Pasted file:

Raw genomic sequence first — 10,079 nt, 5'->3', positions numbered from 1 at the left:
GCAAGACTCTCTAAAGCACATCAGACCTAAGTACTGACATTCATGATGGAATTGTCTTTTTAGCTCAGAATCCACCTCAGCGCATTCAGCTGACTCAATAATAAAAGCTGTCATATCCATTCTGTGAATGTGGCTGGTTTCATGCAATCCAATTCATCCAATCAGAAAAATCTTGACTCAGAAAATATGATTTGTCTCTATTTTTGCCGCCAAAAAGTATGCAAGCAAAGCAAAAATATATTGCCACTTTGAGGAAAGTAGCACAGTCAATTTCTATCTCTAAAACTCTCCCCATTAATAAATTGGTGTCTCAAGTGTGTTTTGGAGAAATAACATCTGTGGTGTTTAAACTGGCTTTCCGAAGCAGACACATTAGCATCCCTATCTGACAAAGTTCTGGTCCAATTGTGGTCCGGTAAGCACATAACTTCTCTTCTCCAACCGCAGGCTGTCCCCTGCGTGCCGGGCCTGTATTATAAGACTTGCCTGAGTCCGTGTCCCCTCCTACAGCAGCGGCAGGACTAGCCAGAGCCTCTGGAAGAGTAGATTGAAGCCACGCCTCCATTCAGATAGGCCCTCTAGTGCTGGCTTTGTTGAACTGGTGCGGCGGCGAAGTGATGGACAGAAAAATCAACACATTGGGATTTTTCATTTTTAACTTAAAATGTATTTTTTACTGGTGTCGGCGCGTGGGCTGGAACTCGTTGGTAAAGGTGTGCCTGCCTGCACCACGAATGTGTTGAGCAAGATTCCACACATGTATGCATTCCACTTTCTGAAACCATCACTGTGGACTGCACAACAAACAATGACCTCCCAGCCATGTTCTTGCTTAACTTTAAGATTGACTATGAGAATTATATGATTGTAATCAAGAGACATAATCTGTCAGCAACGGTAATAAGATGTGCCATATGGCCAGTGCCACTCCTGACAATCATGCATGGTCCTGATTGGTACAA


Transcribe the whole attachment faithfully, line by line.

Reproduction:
Raw genomic sequence first — 10,079 nt, 5'->3', positions numbered from 1 at the left:
GCAAGACTCTCTAAAGCACATCAGACCTAAGTACTGACATTCATGATGGAATTGTCTTTTTAGCTCAGAATCCACCTCAGCGCATTCAGCTGACTCAATAATAAAAGCTGTCATATCCATTCTGTGAATGTGGCTGGTTTCATGCAATCCAATTCATCCAATCAGAAAAATCTTGACTCAGAAAATATGATTTGTCTCTATTTTTGCCGCCAAAAAGTATGCAAGCAAAGCAAAAATATATTGCCACTTTGAGGAAAGTAGCACAGTCAATTTCTATCTCTAAAACTCTCCCCATTAATAAATTGGTGTCTCAAGTGTGTTTTGGAGAAATAACATCTGTGGTGTTTAAACTGGCTTTCCGAAGCAGACACATTAGCATCCCTATCTGACAAAGTTCTGGTCCAATTGTGGTCCGGTAAGCACATAACTTCTCTTCTCCAACCGCAGGCTGTCCCCTGCGTGCCGGGCCTGTATTATAAGACTTGCCTGAGTCCGTGTCCCCTCCTACAGCAGCGGCAGGACTAGCCAGAGCCTCTGGAAGAGTAGATTGAAGCCACGCCTCCATTCAGATAGGCCCTCTAGTGCTGGCTTTGTTGAACTGGTGCGGCGGCGAAGTGATGGACAGAAAAATCAACACATTGGGATTTTTCATTTTTAACTTAAAATGTATTTTTTACTGGTGTCGGCGCGTGGGCTGGAACTCGTTGGTAAAGGTGTGCCTGCCTGCACCACGAATGTGTTGAGCAAGATTCCACACATGTATGCATTCCACTTTCTGAAACCATCACTGTGGACTGCACAACAAACAATGACCTCCCAGCCATGTTCTTGCTTAACTTTAAGATTGACTATGAGAATTATATGATTGTAATCAAGAGACATAATCTGTCAGCAACGGTAATAAGATGTGCCATATGGCCAGTGCCACTCCTGACAATCATGCATGGTCCTGATTGGTACAA